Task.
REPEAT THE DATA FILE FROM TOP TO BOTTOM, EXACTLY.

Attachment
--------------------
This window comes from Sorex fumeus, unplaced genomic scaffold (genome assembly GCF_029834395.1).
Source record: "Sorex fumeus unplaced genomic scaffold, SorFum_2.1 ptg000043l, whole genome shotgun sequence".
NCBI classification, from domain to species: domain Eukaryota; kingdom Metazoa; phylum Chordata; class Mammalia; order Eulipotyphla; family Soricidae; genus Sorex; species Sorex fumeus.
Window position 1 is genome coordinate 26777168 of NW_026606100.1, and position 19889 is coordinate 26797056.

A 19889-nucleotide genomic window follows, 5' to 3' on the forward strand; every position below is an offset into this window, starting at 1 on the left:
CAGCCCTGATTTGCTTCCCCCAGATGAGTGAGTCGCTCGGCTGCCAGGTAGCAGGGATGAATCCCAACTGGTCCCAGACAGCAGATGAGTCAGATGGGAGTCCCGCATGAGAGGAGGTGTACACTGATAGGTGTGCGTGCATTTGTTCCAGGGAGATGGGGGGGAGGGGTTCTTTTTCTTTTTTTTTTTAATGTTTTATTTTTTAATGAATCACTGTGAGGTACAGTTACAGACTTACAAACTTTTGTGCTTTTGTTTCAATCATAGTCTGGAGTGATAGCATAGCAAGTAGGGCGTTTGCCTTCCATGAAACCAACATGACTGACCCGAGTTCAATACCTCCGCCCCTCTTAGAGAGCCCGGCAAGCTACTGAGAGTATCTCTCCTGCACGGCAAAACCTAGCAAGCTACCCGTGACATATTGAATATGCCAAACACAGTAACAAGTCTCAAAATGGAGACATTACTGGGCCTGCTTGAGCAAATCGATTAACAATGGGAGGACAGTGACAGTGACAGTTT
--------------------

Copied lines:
This window comes from Sorex fumeus, unplaced genomic scaffold (genome assembly GCF_029834395.1).
Source record: "Sorex fumeus unplaced genomic scaffold, SorFum_2.1 ptg000043l, whole genome shotgun sequence".
NCBI classification, from domain to species: domain Eukaryota; kingdom Metazoa; phylum Chordata; class Mammalia; order Eulipotyphla; family Soricidae; genus Sorex; species Sorex fumeus.
Window position 1 is genome coordinate 26777168 of NW_026606100.1, and position 19889 is coordinate 26797056.

A 19889-nucleotide genomic window follows, 5' to 3' on the forward strand; every position below is an offset into this window, starting at 1 on the left:
CAGCCCTGATTTGCTTCCCCCAGATGAGTGAGTCGCTCGGCTGCCAGGTAGCAGGGATGAATCCCAACTGGTCCCAGACAGCAGATGAGTCAGATGGGAGTCCCGCATGAGAGGAGGTGTACACTGATAGGTGTGCGTGCATTTGTTCCAGGGAGATGGGGGGGAGGGGTTCTTTTTCTTTTTTTTTTTAATGTTTTATTTTTTAATGAATCACTGTGAGGTACAGTTACAGACTTACAAACTTTTGTGCTTTTGTTTCAATCATAGTCTGGAGTGATAGCATAGCAAGTAGGGCGTTTGCCTTCCATGAAACCAACATGACTGACCCGAGTTCAATACCTCCGCCCCTCTTAGAGAGCCCGGCAAGCTACTGAGAGTATCTCTCCTGCACGGCAAAACCTAGCAAGCTACCCGTGACATATTGAATATGCCAAACACAGTAACAAGTCTCAAAATGGAGACATTACTGGGCCTGCTTGAGCAAATCGATTAACAATGGGAGGACAGTGACAGTGACAGTTT